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Career Connexion 

  Flirting and workplace romance

Although many employers frown on romantic relationships at work, people still fall in love everywhere and flirt around from cubicle to cubicle.

According to a survey report, How Canadians feel about Sex and Romance in the Workplace, released by Leger Marketing, 26% of Canadians admit they have flirted with co-workers. 21% have flirted with co-workers at the same level, while 3% have done so with superiors and 2% with subordinates. 49% of the 18-24 year old age group admit to flirting, compared to 14% of those over 65. In terms of gender, 30% of men claimed to have flirted, compared to 22% of women.

Friendly interactions are manifested at most workplaces in the form of a wink, a smile or a brief touch. Even though these behaviours are considered harmless, a fine line needs to be drawn between the act of friendliness and inappropriate innuendo.

While it is reasonable for employees to fall for those they see most often, there are many opportunities to socialize outside of work. For employees who are not careful, their flirting affairs at work could cause great ramifications, especially when their peers, team dynamics, and home life are affected. There have been cases when some flirtatious behaviour of employees were construed as harassment by their employer. Also, many companies have policies in place to protect their employees against a hostile work environment that could result from certain kinds of flirting. Here are some helpful pointers to be mindful of when interacting with colleagues or when considering asking somebody out:

1. Be familiar with company policiesAlthough some corporations have no strict no-romance policies, it is very important to familiarize oneself with corporate policies before getting involved with a co-worker. In some companies, relationships are allowed as long as the person of interest does not work in the same department.

2. Avoid conflict of interest When considering a workplace relationship, date someone at the same level, not your supervisor or manager. Favouritism, or even the appearance of favouritism can hurt employee morale and may create a hostile work environment. Such relationships are forbidden in many companies. In some companies, these types of relationships could lead to demotion and in extreme cases, it could lead to termination.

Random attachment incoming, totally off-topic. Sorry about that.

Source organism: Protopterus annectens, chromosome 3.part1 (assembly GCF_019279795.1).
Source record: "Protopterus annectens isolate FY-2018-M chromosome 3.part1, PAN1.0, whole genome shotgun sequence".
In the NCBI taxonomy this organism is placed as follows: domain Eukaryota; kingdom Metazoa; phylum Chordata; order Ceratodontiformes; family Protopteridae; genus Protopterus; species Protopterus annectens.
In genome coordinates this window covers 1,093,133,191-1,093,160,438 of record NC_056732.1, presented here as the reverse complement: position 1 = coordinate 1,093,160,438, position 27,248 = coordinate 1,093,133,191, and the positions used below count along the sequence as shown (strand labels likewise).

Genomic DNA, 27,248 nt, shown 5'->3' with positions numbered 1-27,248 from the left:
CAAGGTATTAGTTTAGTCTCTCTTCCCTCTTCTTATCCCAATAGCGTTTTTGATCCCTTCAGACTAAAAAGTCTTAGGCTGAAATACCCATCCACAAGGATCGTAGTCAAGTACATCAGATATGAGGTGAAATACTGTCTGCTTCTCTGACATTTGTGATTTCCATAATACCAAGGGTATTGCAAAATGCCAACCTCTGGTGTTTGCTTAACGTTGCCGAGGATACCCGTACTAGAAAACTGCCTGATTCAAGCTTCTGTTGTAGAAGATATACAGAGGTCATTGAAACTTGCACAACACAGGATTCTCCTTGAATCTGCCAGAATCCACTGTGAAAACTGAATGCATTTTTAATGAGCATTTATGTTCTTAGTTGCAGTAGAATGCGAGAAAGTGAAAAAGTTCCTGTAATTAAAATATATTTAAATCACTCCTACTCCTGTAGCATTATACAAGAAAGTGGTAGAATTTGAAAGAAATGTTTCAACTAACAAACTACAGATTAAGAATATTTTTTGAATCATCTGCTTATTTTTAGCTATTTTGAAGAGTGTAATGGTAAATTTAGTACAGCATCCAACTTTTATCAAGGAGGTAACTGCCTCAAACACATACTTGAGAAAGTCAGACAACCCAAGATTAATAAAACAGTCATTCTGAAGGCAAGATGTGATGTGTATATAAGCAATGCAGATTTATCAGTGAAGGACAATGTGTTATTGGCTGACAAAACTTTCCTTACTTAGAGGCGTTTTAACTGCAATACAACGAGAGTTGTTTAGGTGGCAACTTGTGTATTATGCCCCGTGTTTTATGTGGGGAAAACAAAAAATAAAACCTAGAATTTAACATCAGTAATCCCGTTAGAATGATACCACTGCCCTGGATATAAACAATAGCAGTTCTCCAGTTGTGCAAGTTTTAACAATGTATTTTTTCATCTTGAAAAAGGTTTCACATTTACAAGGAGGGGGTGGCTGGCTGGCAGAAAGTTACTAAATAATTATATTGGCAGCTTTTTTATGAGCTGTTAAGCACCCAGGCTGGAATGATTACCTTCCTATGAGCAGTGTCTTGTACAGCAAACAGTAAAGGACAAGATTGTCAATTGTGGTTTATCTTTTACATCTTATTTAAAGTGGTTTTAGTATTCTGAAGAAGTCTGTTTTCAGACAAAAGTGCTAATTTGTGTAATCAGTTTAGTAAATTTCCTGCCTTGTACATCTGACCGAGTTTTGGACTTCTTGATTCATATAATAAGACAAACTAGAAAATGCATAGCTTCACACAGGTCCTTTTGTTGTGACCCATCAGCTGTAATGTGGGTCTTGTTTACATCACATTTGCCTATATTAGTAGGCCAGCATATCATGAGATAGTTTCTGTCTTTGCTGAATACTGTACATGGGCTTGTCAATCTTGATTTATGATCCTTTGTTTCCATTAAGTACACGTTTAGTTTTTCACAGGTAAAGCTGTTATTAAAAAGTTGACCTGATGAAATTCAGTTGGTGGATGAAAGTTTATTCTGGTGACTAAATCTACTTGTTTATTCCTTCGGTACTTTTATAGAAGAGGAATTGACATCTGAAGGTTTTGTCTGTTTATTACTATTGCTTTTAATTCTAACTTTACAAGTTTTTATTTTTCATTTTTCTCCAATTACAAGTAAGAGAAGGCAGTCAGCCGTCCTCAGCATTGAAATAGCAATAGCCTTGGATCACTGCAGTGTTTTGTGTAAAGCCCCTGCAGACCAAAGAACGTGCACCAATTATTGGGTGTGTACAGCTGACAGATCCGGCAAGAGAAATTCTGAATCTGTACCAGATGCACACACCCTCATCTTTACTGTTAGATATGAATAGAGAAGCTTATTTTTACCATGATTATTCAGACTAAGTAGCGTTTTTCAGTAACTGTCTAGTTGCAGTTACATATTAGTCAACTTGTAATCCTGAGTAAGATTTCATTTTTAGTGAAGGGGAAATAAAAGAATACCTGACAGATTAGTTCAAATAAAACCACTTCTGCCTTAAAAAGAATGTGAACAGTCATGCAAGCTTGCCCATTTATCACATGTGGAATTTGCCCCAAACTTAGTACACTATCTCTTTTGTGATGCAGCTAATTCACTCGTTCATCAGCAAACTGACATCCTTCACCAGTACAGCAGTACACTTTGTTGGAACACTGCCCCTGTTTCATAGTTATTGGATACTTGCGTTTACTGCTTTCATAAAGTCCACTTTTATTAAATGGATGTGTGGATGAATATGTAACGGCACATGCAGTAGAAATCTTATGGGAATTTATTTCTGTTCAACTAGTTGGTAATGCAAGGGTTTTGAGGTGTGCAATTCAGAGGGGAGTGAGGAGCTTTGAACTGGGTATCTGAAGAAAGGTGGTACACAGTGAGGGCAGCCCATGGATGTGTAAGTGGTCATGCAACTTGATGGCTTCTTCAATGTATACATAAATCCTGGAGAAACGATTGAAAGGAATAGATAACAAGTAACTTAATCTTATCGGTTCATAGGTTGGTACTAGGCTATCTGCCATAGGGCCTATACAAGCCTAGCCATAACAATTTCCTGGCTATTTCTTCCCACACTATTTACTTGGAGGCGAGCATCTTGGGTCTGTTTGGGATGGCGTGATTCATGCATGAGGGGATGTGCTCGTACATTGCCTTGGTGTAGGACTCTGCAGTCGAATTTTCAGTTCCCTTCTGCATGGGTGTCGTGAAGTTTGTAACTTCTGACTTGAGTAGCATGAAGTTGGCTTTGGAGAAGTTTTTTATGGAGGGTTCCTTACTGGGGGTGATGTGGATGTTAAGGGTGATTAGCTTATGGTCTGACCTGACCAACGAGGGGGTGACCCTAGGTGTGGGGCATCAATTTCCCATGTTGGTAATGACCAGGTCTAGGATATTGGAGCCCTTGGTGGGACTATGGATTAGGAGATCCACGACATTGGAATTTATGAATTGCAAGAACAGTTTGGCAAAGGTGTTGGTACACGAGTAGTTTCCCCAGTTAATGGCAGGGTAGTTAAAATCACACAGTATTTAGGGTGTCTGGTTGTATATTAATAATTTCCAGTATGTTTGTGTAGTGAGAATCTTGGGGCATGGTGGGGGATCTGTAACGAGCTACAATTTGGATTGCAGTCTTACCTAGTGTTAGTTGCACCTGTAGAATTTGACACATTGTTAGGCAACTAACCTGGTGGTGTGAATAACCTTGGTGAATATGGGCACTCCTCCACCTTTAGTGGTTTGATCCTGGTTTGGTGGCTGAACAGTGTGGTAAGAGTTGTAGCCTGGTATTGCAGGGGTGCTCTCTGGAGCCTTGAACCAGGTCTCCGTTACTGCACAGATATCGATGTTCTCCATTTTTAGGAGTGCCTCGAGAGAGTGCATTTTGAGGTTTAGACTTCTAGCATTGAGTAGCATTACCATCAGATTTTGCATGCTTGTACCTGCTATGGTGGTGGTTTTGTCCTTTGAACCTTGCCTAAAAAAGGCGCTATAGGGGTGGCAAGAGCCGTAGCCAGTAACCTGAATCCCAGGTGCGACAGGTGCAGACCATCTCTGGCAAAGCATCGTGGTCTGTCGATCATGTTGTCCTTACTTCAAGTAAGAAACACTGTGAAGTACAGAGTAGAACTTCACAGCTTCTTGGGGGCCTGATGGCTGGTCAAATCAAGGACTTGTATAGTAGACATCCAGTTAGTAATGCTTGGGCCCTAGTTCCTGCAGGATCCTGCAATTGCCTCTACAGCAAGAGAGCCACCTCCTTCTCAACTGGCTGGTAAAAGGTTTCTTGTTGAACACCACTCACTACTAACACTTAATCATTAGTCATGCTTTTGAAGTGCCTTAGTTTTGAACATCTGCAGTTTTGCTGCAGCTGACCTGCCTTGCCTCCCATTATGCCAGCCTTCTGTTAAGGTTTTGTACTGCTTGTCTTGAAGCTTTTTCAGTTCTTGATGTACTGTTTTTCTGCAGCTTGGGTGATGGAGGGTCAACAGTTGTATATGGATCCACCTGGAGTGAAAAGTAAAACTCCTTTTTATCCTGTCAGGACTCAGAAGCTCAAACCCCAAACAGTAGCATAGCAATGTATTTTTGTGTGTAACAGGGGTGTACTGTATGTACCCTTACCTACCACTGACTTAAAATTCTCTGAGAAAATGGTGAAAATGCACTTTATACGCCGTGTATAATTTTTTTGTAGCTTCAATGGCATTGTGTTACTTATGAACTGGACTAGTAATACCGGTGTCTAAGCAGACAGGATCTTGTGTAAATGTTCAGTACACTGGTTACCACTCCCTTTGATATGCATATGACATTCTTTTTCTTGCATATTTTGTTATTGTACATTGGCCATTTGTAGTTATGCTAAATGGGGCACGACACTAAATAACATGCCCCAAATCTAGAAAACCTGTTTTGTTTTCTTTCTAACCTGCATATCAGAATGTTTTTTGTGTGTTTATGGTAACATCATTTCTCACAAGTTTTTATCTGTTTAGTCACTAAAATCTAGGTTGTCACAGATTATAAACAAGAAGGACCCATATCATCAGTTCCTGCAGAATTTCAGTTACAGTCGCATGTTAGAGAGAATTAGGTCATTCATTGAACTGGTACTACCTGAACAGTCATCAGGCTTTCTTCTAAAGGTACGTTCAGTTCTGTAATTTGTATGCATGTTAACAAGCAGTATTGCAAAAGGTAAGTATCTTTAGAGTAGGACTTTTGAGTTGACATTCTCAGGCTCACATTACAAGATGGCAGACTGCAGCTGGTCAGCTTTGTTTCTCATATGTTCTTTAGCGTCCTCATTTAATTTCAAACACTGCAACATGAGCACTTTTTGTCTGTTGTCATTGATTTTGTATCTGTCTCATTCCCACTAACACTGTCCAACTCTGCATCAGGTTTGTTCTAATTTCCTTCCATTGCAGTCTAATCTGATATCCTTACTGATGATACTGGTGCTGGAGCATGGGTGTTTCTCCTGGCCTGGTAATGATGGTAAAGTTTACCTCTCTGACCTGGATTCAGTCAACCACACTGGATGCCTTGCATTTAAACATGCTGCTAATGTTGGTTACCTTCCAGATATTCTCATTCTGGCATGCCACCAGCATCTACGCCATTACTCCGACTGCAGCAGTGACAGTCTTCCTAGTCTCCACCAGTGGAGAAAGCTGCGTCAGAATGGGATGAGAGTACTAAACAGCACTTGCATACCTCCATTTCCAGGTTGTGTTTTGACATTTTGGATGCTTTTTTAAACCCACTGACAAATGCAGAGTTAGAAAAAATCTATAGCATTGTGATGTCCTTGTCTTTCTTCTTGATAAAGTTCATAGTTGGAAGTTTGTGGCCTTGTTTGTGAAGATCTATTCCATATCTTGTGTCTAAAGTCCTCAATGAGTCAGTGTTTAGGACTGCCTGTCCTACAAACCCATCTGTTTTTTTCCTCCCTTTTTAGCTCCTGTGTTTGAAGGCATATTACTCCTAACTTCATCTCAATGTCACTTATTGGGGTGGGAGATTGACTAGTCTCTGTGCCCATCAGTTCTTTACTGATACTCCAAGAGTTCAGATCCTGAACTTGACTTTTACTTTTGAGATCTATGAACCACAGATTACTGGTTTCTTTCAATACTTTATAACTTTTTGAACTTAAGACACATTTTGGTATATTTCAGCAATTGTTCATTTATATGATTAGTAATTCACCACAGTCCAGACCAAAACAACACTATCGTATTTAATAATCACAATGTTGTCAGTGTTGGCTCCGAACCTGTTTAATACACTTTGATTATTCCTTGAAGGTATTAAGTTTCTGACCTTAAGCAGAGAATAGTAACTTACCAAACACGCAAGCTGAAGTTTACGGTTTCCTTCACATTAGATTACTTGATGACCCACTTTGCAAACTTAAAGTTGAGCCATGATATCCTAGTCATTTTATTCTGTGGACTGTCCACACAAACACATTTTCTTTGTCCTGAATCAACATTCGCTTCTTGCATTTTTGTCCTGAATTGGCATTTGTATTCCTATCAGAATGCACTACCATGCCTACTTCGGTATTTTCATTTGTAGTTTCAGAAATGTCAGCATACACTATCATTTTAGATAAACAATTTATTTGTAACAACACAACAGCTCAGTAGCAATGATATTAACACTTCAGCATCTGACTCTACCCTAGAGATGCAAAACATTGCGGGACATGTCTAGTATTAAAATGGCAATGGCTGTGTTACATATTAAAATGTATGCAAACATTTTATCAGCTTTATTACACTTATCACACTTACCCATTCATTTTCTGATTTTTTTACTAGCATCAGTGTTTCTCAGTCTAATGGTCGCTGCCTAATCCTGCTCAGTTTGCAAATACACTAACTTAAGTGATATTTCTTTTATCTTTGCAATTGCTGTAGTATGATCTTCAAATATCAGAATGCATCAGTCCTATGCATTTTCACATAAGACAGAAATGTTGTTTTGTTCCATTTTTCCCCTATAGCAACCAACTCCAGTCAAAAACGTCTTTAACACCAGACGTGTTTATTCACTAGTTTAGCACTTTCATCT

3. Minimize public displays of affectionDisplaying affection at work could distract you from your day-to-day responsibilities at work. Try not to display affection in the workplace even if your relationship is out in the open especially when you know you can leave it until after work hours. Even if your employer supports a relationship between co-workers, public displays of affection don’t belong in the work environment and could, in fact make those around you feel uncomfortable.

Remember, interpersonal relationships at work will inevitably develop. While the outcomes of those relationships could be far more complex than what you may think, being aware of the potential downside will go a long way to keeping your personal integrity, maintaining respect from others and job security.

Michele Majul is an HR Professional with Canada Post Corporation in Prairie Region. She graduated from the University of Manitoba with a Bachelor of Arts Degree in Psychology and a Certificate in Human Resource Management. E-mail her at